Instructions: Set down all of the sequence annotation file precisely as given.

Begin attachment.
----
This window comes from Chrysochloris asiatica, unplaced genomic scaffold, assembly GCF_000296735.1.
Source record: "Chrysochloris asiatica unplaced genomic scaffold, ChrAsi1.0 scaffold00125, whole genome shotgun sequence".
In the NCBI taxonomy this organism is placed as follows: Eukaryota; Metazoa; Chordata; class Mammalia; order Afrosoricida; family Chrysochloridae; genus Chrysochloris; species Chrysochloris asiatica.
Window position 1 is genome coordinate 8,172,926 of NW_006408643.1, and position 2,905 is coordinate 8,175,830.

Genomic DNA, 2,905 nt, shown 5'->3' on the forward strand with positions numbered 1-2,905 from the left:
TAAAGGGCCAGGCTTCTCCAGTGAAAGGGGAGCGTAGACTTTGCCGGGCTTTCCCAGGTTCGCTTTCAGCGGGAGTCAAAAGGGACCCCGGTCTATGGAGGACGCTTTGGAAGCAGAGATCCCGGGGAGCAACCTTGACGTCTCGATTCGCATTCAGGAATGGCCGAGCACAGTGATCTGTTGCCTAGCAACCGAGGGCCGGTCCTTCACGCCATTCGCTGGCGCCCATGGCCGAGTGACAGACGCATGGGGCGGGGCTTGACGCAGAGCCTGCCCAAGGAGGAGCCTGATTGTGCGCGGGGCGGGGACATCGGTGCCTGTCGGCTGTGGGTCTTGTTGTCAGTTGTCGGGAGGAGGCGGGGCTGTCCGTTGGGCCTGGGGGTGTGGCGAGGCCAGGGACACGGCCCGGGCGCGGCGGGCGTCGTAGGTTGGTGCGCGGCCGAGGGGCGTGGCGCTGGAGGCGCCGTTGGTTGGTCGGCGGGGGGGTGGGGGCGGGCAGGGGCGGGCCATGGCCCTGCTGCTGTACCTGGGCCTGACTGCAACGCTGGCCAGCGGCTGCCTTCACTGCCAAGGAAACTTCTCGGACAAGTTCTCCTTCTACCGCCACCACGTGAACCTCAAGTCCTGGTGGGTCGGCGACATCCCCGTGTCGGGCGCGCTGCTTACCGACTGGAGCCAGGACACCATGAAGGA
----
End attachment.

This window comes from Chrysochloris asiatica, unplaced genomic scaffold, assembly GCF_000296735.1.
Source record: "Chrysochloris asiatica unplaced genomic scaffold, ChrAsi1.0 scaffold00125, whole genome shotgun sequence".
In the NCBI taxonomy this organism is placed as follows: Eukaryota; Metazoa; Chordata; class Mammalia; order Afrosoricida; family Chrysochloridae; genus Chrysochloris; species Chrysochloris asiatica.
Window position 1 is genome coordinate 8,172,926 of NW_006408643.1, and position 2,905 is coordinate 8,175,830.

Genomic DNA, 2,905 nt, shown 5'->3' on the forward strand with positions numbered 1-2,905 from the left:
TAAAGGGCCAGGCTTCTCCAGTGAAAGGGGAGCGTAGACTTTGCCGGGCTTTCCCAGGTTCGCTTTCAGCGGGAGTCAAAAGGGACCCCGGTCTATGGAGGACGCTTTGGAAGCAGAGATCCCGGGGAGCAACCTTGACGTCTCGATTCGCATTCAGGAATGGCCGAGCACAGTGATCTGTTGCCTAGCAACCGAGGGCCGGTCCTTCACGCCATTCGCTGGCGCCCATGGCCGAGTGACAGACGCATGGGGCGGGGCTTGACGCAGAGCCTGCCCAAGGAGGAGCCTGATTGTGCGCGGGGCGGGGACATCGGTGCCTGTCGGCTGTGGGTCTTGTTGTCAGTTGTCGGGAGGAGGCGGGGCTGTCCGTTGGGCCTGGGGGTGTGGCGAGGCCAGGGACACGGCCCGGGCGCGGCGGGCGTCGTAGGTTGGTGCGCGGCCGAGGGGCGTGGCGCTGGAGGCGCCGTTGGTTGGTCGGCGGGGGGGTGGGGGCGGGCAGGGGCGGGCCATGGCCCTGCTGCTGTACCTGGGCCTGACTGCAACGCTGGCCAGCGGCTGCCTTCACTGCCAAGGAAACTTCTCGGACAAGTTCTCCTTCTACCGCCACCACGTGAACCTCAAGTCCTGGTGGGTCGGCGACATCCCCGTGTCGGGCGCGCTGCTTACCGACTGGAGCCAGGACACCATGAAGGA